Wtf is compounding?

You may have heard the term “compounding” or “compound interest” buzzing around. To sum it up, it is when you earn interest from the interest earned on the money you’ve invested.

 

For example, let’s say you invest $2,000 and earn 5% per year. This means you will earn $100 in the first year, making your balance $2,100. In the second year, you will earn $105 ($2,000 original investment + $100 earning + $5 earning from interest earned the previous year). By the third year, you will earn $105.25 and so on.

 

Can you see now why time is your greatest asset? The more time that goes by the more powerful compounding becomes!

 

The longer you wait to save for retirement, the more you will need to save each year so it’s beneficial to start right now rather than waiting until that perfect time that will probably never come.

 

Well, what if I didn’t save in my early 20s?

Saving for retirement early is ideal, but you’re not totally up sh$# creek if you missed your early 20s. While it’s true that you will have to save more than if you had started earlier, it’s still possible to reach your targeted goal before you tell your employer peace out.

 

Make the maximum contribution. Remember, for 2021 this is $19,500. As your pay increases from raises and promotions, take your extra earnings and use them as retirement contributions.

 

Pay down debt. High-interest debts, such as credit card debt, make it difficult for anyone to find spare money to apply to other financial goals.

By tackling your debt, your spendable income increases thus giving you more money to apply to your retirement plans.

Have no clue where to start when it comes to paying off debt? Take my free debt payoff course where I go into the strategies that allowed me to become debt free on a single income!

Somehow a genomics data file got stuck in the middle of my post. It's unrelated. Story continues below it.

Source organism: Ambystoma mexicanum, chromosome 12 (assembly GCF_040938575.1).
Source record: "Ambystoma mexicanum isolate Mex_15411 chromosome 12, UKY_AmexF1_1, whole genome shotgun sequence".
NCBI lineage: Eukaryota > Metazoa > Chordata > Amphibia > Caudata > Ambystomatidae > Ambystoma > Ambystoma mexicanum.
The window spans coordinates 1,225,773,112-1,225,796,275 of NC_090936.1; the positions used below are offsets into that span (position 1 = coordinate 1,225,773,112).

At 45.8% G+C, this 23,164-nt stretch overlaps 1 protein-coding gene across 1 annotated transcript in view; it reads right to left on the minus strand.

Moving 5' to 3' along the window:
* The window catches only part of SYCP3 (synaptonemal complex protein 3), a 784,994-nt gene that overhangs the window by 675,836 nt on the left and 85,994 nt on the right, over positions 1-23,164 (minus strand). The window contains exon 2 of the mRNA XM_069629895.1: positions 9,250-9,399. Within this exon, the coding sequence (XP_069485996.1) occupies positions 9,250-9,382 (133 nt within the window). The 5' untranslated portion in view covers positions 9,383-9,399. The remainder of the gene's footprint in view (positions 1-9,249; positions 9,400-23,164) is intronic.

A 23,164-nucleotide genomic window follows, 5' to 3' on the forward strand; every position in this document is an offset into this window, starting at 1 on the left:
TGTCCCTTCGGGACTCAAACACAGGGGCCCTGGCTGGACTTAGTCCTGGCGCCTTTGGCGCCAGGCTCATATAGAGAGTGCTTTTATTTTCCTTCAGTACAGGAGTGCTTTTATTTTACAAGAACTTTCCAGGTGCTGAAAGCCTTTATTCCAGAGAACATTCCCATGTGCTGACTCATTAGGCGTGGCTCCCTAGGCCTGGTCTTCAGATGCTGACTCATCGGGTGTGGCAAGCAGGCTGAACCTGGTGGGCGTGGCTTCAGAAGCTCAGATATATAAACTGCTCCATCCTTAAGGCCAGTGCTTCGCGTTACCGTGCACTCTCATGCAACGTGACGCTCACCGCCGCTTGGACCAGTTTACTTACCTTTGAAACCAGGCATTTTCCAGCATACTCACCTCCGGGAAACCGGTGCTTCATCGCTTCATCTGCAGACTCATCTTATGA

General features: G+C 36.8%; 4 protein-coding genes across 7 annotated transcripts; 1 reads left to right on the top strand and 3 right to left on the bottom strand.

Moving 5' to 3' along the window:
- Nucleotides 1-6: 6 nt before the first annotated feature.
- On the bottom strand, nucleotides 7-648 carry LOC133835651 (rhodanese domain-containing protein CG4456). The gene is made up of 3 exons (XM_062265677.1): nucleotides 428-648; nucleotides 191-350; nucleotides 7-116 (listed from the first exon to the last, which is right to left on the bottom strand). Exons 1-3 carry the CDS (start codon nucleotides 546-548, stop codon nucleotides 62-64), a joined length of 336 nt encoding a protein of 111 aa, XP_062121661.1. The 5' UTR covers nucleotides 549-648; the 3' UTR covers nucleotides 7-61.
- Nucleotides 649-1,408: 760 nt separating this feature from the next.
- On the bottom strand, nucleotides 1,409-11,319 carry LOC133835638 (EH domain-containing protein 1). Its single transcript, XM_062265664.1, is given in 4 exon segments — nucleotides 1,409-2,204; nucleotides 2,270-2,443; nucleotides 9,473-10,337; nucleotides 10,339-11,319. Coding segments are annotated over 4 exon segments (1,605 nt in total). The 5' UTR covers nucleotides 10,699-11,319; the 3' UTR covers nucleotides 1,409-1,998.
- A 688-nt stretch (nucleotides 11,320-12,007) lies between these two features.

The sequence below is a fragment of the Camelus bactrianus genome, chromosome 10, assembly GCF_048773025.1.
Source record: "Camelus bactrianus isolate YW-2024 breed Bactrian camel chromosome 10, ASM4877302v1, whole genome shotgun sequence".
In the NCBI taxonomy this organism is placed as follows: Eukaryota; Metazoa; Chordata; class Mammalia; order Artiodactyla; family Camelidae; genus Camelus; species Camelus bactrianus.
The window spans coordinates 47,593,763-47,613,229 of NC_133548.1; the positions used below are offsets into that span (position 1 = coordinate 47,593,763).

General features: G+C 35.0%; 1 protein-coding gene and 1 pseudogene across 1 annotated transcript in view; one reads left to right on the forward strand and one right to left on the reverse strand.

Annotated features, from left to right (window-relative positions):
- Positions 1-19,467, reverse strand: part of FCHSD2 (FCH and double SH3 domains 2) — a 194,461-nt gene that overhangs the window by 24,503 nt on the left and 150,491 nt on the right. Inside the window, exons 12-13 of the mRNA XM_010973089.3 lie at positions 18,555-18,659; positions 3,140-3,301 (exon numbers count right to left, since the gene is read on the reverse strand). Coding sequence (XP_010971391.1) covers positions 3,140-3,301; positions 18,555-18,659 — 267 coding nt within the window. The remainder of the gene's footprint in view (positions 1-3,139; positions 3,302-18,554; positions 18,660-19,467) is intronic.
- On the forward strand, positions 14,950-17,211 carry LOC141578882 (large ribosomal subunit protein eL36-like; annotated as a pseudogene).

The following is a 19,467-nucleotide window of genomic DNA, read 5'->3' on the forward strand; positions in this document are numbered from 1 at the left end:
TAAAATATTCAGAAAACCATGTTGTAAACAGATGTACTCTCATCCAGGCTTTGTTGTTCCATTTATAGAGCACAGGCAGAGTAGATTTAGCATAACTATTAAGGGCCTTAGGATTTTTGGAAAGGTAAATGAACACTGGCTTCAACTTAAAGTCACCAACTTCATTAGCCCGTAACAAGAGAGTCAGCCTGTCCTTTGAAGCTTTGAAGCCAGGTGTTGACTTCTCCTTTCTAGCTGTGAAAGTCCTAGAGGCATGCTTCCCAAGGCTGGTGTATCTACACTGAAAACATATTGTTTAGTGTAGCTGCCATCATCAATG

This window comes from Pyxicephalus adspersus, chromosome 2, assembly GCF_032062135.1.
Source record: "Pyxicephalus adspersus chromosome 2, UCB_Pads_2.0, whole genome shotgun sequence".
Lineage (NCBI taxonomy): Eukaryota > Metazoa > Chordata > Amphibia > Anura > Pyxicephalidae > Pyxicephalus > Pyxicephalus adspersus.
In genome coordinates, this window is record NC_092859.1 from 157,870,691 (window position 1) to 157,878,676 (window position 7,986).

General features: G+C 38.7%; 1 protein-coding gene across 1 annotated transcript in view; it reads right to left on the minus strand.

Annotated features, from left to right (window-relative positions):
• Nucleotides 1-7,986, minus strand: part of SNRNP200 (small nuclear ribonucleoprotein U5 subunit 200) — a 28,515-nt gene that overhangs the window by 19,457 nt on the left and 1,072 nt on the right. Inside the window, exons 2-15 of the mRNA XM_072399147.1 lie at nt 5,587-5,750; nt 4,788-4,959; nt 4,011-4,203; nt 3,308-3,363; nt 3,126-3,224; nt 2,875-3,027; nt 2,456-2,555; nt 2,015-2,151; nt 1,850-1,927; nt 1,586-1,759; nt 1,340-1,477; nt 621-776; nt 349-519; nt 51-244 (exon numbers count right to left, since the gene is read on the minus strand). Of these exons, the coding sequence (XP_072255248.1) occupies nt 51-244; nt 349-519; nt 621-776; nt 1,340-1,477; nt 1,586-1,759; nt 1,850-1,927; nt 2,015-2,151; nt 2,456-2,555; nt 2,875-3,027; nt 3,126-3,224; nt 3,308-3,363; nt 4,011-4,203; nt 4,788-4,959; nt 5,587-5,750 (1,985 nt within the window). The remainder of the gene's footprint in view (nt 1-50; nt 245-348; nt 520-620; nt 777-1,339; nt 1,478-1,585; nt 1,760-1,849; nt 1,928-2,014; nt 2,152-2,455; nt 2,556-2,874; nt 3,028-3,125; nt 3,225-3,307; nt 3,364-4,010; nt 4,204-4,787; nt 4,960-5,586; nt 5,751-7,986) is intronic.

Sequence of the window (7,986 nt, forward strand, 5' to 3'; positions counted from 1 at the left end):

Don’t take on extra expenses. Ah yes, lifestyle creep. As our pay increases, it’s common for our expenses to increase as well. Suddenly we need a new car to match our new job position and whatnot. Unfortunately, what we see as “extra money” is no longer extra because we’re using it to pay for a new expense.

As your income grows, keep your expenses relatively the same in order to have more money to apply to your retirement savings.

 

Open an IRA. If you’re saving up to the maximum contribution, open an IRA! This way, you can save an additional $6,000 if you’re under age 50 or $7,000 if you’re 50 and up. Earnings grow tax-free which can really help you make up for lost time.

Unfortunately, IRAs do have income limits in which you are not eligible if your modified adjusted gross income is over a certain amount.

 

For 2021 the income limits are:

  • $140,000 if filing as a single individual.
  • $208,000 if married and filing joint returns.
  • $10,000 if married but filing separately.

 

How much you should be saving

The answer is not so cut and dry. There are a lot of factors that come into play such as:

  • The lifestyle you wish to have during retirement
  • Other sources of income you expect to have
  • When you plan to retire

 

But, to keep it simple: What you can afford! You’re living in the now, so don’t put yourself out on the streets trying to live it up in the next 30-40 years.

 

To get a bit more technical, aim to save enough to get the full employer match. Per Vanguard, you should save at least 12-15 percent of your pay (+employer contributions) each year.

 

Of course, that’s not possible for everyone, but increasing your savings rate by 1% each year can help you painlessly reach the recommended 12-15 percent. Some plans offer an automatic savings increase, in which your contribution rate is increased for you each year.